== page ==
Responding to the Global Detention Project’s Covid-19 survey, Costa Rica’s immigration authority (Dirección General de Migración y Extranjería) reported that during the Covid-19 crisis, immigration police (Dirección de la Policía Profesional de Migración) put in place distinct measures for non-citizens apprehended for administrative reasons. Instead of extending detention measures during the pandemic, non-citizens were required to periodically report to police stations. Costa Rica’s immigration authority reported that the immigration police orders the administrative apprehension of a non-citizens in cases where their record demonstrates a risk for security and public order, in accordance with the Law on Migration and Aliens N°8764 (Ley General de Migración y Extranjería número 8764), or if it considers that the person will seek to evade a deportation order.
After the declaration of the state of emergency on 16 March, the immigration authority issued various protocols and guidelines endorsed by the Ministry of Health for the prevention and care of Covid-19 cases, adapting spaces for isolation and training police personnel. Also, protocols seeking to prevent outbreaks of the disease were implemented, including the use of hygiene products such as disinfectants, soap, deep cleaning, and taking non-citizens’ temperature systematically. The Dirección General de Migración y Extranjería also reported that the immigration detention centre in San José, Centro de Aprehensión Regional Central de la Policía Profesional de Migración, where non-citizens who have committed administrative offences or those that are to be deported are held, was staffed with healthcare professionals and if persons had any Covid-19 symptoms, they were transferred to the closest health centre.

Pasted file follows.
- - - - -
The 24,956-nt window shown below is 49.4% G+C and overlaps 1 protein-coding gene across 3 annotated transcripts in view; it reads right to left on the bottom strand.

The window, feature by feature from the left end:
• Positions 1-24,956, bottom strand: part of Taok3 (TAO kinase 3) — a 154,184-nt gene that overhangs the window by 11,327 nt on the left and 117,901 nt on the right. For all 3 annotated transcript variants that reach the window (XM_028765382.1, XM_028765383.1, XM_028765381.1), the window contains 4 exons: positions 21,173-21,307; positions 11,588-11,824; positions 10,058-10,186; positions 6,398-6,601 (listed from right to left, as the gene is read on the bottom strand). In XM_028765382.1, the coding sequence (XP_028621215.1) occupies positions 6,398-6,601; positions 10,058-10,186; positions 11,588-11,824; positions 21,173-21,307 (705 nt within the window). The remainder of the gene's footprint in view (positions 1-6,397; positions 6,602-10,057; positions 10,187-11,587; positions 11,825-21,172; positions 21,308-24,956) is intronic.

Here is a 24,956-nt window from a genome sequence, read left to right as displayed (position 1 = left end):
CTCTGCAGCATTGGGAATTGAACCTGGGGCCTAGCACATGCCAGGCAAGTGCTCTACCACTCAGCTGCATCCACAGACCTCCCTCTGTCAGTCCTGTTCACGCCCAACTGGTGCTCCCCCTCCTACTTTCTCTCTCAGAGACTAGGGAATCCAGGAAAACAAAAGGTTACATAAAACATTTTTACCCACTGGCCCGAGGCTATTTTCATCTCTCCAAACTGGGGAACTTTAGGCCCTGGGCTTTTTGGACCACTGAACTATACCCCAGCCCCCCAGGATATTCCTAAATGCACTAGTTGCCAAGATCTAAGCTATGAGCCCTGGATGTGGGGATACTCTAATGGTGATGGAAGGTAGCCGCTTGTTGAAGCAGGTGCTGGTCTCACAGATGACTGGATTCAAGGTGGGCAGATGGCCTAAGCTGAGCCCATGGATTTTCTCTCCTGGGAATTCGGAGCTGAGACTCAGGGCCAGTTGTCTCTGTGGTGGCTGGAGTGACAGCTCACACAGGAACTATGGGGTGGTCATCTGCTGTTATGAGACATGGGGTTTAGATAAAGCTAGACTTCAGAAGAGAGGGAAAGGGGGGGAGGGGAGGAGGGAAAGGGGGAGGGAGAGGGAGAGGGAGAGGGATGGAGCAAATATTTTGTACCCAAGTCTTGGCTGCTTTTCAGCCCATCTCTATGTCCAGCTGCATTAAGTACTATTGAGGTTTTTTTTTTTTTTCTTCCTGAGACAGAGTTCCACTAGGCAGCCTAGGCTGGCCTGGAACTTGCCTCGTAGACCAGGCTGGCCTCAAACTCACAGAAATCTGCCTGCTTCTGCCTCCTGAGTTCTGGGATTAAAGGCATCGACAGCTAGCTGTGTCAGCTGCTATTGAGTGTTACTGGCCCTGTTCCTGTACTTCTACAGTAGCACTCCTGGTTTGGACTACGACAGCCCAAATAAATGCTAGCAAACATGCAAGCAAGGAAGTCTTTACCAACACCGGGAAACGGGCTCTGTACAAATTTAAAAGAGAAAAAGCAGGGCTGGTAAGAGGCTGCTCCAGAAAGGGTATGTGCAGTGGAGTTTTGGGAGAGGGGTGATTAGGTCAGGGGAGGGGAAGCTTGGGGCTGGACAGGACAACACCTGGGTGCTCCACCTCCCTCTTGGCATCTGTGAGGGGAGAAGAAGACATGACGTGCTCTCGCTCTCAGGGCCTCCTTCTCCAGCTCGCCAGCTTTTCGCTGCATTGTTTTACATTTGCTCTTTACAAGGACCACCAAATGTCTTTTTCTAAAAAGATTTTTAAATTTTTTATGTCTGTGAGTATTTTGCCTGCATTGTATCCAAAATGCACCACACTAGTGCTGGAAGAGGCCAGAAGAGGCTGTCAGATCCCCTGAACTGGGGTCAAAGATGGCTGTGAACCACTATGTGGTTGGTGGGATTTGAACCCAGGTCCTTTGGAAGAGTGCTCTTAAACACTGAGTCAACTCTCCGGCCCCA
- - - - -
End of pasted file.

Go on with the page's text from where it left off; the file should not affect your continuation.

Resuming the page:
Regarding deportations, the immigration authority indicated that these were still being conducted despite the pandemic, albeit only by land and consequently, only to Nicaragua and Panama, where authorities continued receiving their nationals. Deportations to other countries have been temporarily suspended while arrangements are being made through diplomatic channels with other countries’ authorities such as El Salvador, Honduras, and Colombia.
Moreover, while the immigration authority’s offices were temporarily closed from 17 March to 17 May 2020, and closure has since been extended, non-citizens that arrive in Costa Rica may nonetheless apply for asylum at a border post. As soon as the person states that they wish to apply for international protection, staff from the Refuge Unit are dispatched to the relevant border post to carry out the process. The applicant then undergoes the same process as any other would, but in an expedited manner. Through an agreement with UNHCR, the applicant is accommodated in a hotel in the area, while the procedure for determining refugee status is carried out.
- Dirección General de Migración y Extranjería (Ministerio de Gobernación y Policía), Global Detention Project’s Covid-19 survey, 24 July 2020.
- Unidad de Refugio, Dirección General de Migración y Extranjería (Ministerio de Gobernación y Policía), Global Detention Project’s Covid-19 survey, 21 July 2020.
- Global Detention Project, Immigration Detention in Costa Rica, July 2015, https://www.globaldetentionproject.org/countries/americas/costa-rica
- Centro de Aprehensión Temporal para Extranjeros en Condición Irregular, in San José, (“Centro de Aprehensión Temporal para Extranjeros en Condición Irregular (CATECI) (previously Centro de Aseguramiento para Extranjeros en Transito),” Global Detention Project, https://www.globaldetentionproject.org/countries/americas/costa-rica/detention-centres/120/centro-de-aprehension-temporal-para-extranjeros-en-condicion-irregular-cateci-previously-centro-de-aseguramiento-para-extranjeros-en-transito)